Tuesday, June 13, 2017

My Running Analysis


I'm back! Some of you who have been reading my blog may have noticed I took a hiatus. Well, I now have a little to take care of. She is 6 weeks old today. 
I was feeling feeling miserable towards the end of the 1st trimester but able to resume running in the beginning of the 2nd trimester. I ran until I was 7 months pregnant. Then I decided it was time for my body to transition to walking. I resumed running at 4 weeks postpartum . For the most part, I feel pretty good. However, there is a bit of nagging foot pain on my right side. I decided to do my own running analysis. 

Analysis 









Like I suspected, the angle that my right foot contacts the ground is much steeper, 20 degrees vs 12 degrees, then my left (Bottom photos). The steep angle suggests a decrease in surface area that my foot has to dissipates force when it hits the ground. This causes increase stress to the structures on the outside of my foot. If left unattended, it can eventually lead to inner foot pain due to the larger distance my big toe has to reach the ground. 

Why is My Foot Doing That?

During swing phase my right foot turns out more that my left (top photos, a little confusing but the "right" and "left" is for stance leg). This is a sign that I circumduct or "circle" my foot as I swing my foot from back to front. The foot naturally turns up to make sure the big toe clears the ground when the foot makes contact. 
Circumduction occurs due to an improper push off from the ground. This is a result of ... WEAK GLUTES. When the glutes are strong the muscles function to control extension of the femur as the leg pushes back. However, when the muscles are weak, the femurs not properly controlled by the glutes. Due to gravity and weight of the leg, the foot turned outward.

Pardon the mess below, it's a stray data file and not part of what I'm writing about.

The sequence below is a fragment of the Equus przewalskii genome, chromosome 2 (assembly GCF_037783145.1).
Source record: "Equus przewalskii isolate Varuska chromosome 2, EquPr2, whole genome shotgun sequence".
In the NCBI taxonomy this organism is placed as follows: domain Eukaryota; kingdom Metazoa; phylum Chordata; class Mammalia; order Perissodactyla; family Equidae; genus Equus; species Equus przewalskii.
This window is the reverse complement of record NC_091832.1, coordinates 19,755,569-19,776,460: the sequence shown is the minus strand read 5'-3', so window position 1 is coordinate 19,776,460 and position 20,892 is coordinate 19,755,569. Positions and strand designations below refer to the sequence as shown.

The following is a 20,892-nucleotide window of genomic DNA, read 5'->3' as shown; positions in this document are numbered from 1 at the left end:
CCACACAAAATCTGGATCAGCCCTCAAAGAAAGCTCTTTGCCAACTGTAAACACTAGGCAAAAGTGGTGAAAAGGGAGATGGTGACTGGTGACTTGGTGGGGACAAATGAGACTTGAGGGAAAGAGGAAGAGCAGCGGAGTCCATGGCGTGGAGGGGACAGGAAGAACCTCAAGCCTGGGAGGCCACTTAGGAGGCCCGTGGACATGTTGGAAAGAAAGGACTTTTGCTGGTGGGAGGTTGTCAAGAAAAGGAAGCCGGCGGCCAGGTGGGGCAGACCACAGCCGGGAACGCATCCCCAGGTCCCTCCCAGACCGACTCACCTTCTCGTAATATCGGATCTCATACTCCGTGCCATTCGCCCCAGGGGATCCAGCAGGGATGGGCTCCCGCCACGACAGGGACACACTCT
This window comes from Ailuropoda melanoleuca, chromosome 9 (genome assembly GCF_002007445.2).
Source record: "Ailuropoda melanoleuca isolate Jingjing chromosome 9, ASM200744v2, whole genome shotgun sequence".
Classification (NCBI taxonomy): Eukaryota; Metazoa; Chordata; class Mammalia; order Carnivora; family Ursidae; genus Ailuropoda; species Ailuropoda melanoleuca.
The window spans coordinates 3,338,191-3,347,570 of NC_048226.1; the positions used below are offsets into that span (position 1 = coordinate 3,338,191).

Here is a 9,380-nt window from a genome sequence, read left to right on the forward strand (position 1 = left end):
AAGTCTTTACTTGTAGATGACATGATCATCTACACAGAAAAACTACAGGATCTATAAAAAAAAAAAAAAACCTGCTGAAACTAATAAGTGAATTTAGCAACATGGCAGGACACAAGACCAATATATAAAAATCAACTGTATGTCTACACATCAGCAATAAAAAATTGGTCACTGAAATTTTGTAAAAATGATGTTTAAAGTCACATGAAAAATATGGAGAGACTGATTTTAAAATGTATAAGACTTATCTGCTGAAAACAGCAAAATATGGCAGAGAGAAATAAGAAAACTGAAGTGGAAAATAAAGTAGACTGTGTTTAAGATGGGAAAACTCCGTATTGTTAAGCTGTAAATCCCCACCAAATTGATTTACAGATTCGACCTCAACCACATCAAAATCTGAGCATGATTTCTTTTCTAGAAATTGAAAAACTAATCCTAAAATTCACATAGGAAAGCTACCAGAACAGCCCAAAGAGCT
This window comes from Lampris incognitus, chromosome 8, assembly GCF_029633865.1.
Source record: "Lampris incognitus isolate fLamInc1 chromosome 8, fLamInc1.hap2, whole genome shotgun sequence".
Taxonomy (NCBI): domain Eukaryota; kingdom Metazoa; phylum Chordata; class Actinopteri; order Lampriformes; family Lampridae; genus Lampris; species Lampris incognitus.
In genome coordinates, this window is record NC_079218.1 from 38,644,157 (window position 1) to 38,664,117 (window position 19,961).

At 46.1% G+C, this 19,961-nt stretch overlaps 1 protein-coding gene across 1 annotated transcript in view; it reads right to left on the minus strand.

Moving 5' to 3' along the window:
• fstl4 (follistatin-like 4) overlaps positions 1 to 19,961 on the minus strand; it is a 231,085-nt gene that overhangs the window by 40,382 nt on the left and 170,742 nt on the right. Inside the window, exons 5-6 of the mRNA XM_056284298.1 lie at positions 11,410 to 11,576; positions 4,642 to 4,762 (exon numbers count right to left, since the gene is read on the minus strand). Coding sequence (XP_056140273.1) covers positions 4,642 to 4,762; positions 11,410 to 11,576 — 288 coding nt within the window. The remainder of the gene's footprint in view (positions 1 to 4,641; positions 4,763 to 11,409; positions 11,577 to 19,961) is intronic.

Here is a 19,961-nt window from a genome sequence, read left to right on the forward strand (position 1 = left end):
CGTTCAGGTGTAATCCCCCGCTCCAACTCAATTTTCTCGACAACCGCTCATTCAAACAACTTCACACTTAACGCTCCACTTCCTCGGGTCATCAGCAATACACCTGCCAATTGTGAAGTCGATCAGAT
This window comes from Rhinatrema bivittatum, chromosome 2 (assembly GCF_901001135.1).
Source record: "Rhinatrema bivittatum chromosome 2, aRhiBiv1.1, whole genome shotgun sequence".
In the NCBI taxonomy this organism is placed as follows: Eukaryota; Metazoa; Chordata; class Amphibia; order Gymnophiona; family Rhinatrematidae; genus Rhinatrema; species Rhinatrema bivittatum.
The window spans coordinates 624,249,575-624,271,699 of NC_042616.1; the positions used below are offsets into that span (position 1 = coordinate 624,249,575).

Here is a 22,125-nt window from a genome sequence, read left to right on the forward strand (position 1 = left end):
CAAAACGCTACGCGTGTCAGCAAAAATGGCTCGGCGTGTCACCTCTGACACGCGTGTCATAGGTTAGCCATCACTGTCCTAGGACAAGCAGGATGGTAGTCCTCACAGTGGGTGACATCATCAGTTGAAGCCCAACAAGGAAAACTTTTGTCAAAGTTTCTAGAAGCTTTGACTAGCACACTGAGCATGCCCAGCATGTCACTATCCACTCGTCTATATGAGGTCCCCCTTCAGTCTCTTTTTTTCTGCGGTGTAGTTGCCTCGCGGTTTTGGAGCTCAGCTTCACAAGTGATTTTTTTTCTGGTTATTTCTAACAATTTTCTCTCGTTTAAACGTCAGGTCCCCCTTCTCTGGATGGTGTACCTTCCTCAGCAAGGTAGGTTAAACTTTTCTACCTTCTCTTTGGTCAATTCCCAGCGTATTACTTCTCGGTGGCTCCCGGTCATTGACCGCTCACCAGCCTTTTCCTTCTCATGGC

Treatment


The best way improve form is to focus on proper muscle recruitment. I don't see this as changing my form. I see as training my body to use the appropriate use muscles. 

Stand tall and lean forward from the pelvis from both sides. You would be surprised at how different each side can be. Then "cycle" the knees. I use the cue "push the knee back" as it contacts the ground. Don't worry, your knee will never fully straighten. Using the "push the knee back" cue will force the femur to extend straight back. Having the appropriate posture will allow your body to be in proper alignment to use the gluteal muscles. If you were to stand up without a forward lean, you will most likely feel your quadriceps when you "push the knees back" cue. 




In latter part of the video, you can see in the "normal form" my body is behind my pelvis and I land with a heel contact. This leads to instability of my core and lack of control of my lower extremities. In the "cycling knees", my body is over my pelvis and I land with a mid foot contact. There is improve core stability and control of my legs ( and no pain in my foot) Now, I have to be able to maintain muscle recruitment through my run. Research shows initially the muscles will be activated for 20-30 seconds before fatigue onset (muscle and nervous system). I remind myself every few minutes to stand up straight, push my pelvis forward and cycle my knees.


The above pictures shows a change in angle after cycling the knees using the "push the knees back" cue. The angle of the right foot during swing went from 17 degrees to 10 degrees ( and left leg 8 degrees). The angle of the foot during initial contact with the ground went from 20 degrees to 8 degrees (left leg 12 degrees). There is a 2 degree range
in the different positions that I measured.

Please let me know what you think. 

With these techniques, during 2016 I went from running a mile with pain to being able to run 13 miles without pain in 6 months.

Here's baby JuJu ( 5 weeks 6 days) and I post videoing


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